tcrd newsletter update...continueD APRIL, 2020
PNNL WINS THREE MORE TECHNOLOGY TRANSFER AWARDS...continued

The latest awards include:

  • Retro-Commissioning Sensor Suitcase. The Retro-Commissioning Sensor Suitcase targets energy savings in smaller commercial buildings—about 50,000 square feet or less—for customers unable to afford more costly options. The suitcase contains 16 pocket-sized sensors that are deployed in a building for about a month to measure temperature, light usage and heating and cooling system operations. Back in the suitcase, software analyzes the sensor data and recommends ways to reduce energy use. The software also estimates annual cost savings. PNNL developed the sensor system with Lawrence Berkeley National Laboratory. It has been licensed to GreenPath Energy Solutions of Windermere, Fla. GreenPath estimates the technology can cut energy use by up to 16 percent in existing buildings and 13 percent in new construction.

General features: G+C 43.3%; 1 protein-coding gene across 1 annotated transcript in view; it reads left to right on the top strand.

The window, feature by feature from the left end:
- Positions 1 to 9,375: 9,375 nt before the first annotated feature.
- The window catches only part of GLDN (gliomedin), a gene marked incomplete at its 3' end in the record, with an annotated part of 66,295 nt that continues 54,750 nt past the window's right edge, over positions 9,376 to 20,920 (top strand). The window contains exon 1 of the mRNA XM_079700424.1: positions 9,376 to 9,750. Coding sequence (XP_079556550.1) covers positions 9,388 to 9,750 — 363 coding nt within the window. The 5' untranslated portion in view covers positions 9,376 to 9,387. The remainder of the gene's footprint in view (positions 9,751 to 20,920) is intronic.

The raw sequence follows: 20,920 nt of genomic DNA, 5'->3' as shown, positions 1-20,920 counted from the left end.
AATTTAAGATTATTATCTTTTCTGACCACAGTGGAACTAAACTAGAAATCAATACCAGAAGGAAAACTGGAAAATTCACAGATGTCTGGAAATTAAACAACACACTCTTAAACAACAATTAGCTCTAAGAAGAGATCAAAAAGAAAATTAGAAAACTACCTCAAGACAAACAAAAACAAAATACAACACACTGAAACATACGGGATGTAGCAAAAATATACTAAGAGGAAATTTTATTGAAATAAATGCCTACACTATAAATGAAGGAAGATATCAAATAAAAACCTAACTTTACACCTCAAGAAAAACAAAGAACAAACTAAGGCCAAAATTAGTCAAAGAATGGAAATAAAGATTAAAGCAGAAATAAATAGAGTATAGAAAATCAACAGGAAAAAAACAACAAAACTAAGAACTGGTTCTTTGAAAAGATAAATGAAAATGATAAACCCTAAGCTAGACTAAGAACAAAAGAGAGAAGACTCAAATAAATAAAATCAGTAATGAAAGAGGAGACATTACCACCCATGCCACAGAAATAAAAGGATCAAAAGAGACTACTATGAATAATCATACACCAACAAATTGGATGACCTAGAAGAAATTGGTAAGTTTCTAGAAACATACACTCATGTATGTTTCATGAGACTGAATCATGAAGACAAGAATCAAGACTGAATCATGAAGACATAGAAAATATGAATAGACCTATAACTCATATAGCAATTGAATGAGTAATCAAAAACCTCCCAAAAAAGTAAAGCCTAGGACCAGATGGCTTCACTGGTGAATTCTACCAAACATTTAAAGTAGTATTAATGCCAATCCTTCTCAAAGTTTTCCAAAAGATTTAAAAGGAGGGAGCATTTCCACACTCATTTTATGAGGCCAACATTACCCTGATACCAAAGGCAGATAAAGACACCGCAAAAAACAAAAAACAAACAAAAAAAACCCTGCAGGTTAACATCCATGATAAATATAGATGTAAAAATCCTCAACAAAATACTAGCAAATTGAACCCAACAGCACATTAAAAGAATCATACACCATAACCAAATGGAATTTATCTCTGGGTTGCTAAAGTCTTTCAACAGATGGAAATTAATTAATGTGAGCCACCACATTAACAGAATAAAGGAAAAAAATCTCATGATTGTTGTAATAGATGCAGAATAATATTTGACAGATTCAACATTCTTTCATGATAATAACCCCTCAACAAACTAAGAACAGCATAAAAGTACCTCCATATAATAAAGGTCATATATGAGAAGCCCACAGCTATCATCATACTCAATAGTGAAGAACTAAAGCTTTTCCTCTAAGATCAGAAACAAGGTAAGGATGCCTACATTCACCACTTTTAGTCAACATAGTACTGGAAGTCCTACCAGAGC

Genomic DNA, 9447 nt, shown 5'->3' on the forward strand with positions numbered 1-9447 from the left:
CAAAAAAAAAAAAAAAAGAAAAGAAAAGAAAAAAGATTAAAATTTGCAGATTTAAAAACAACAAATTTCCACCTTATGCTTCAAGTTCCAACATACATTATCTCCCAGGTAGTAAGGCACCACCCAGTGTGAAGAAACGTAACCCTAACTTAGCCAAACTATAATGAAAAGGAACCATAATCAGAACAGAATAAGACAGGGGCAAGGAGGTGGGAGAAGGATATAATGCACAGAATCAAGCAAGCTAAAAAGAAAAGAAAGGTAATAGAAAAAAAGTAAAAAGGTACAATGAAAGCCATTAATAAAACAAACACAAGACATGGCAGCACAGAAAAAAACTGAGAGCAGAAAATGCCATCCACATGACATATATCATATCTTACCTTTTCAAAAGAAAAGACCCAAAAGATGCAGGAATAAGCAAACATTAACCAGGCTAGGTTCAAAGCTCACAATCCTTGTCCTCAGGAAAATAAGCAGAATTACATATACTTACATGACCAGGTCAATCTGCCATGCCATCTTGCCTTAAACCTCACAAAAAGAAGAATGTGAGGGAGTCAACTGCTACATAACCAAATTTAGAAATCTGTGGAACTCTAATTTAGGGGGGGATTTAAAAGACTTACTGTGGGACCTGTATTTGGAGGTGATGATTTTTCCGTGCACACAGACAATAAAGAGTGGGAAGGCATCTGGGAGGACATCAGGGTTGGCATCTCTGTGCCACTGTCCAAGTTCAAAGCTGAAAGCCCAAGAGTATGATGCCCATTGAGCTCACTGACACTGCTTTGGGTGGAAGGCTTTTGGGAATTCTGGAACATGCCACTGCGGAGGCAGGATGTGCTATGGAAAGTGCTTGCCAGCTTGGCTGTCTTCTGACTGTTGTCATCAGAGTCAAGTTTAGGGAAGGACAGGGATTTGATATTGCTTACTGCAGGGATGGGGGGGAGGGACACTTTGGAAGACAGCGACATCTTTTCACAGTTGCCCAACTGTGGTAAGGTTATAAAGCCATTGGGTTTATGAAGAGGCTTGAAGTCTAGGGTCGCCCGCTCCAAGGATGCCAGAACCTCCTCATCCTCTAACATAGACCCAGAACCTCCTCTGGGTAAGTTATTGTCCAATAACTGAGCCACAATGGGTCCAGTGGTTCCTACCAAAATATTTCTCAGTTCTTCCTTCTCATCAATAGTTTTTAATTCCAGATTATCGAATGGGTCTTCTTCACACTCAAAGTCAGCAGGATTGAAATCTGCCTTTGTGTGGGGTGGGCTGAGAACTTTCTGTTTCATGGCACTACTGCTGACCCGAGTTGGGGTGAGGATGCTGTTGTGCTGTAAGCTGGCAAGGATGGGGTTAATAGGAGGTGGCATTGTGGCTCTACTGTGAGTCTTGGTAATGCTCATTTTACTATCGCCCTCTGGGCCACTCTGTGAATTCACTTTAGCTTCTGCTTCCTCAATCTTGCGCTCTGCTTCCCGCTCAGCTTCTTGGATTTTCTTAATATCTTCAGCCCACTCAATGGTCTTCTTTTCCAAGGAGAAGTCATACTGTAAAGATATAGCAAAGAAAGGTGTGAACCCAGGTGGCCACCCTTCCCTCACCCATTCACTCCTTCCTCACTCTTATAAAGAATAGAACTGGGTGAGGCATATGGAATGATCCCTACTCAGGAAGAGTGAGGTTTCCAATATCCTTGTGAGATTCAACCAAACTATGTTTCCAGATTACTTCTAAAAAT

• Fish and wildlife tracking technologies.  PNNL researchers have developed several fish and wildlife tracking and sensing technologies that provide new approaches for collecting critical data for a wide range of species. These technologies provide new ways for determining the size of an implantable sensor (called tags), extending battery life, and easing tag installation in a range of ecosystems. This suite of products provides a fit for the licensee, Advanced Telemetry Systems of Isanti, Minn., which sells animal tracking and monitoring products.
  • Exploratory License Agreement. PNNL’s Exploratory License Agreement streamlines the partnership process between the national lab and private industry. The user-friendly agreement was developed to increase the speed and ease with which PNNL-developed technologies can be used in real-world environments. It offers a limited-term research license that permits companies to try out promising PNNL technologies. At the end of six months, the organization has the option to convert to a royalty-bearing license. In turn, the agreement also allows PNNL to finalize a license more quickly, typically within two weeks, than its usual approach to contract agreements.